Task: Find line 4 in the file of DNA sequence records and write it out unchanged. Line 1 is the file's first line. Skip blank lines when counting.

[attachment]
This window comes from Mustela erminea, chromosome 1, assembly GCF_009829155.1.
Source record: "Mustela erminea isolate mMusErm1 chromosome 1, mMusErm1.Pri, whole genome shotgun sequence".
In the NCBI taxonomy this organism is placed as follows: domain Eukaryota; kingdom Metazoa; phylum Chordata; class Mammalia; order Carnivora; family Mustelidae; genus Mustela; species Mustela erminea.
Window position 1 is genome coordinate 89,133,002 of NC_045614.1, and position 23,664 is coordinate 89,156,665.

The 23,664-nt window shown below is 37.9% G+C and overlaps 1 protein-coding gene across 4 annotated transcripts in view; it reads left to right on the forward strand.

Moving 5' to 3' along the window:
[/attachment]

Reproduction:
Window position 1 is genome coordinate 89,133,002 of NC_045614.1, and position 23,664 is coordinate 89,156,665.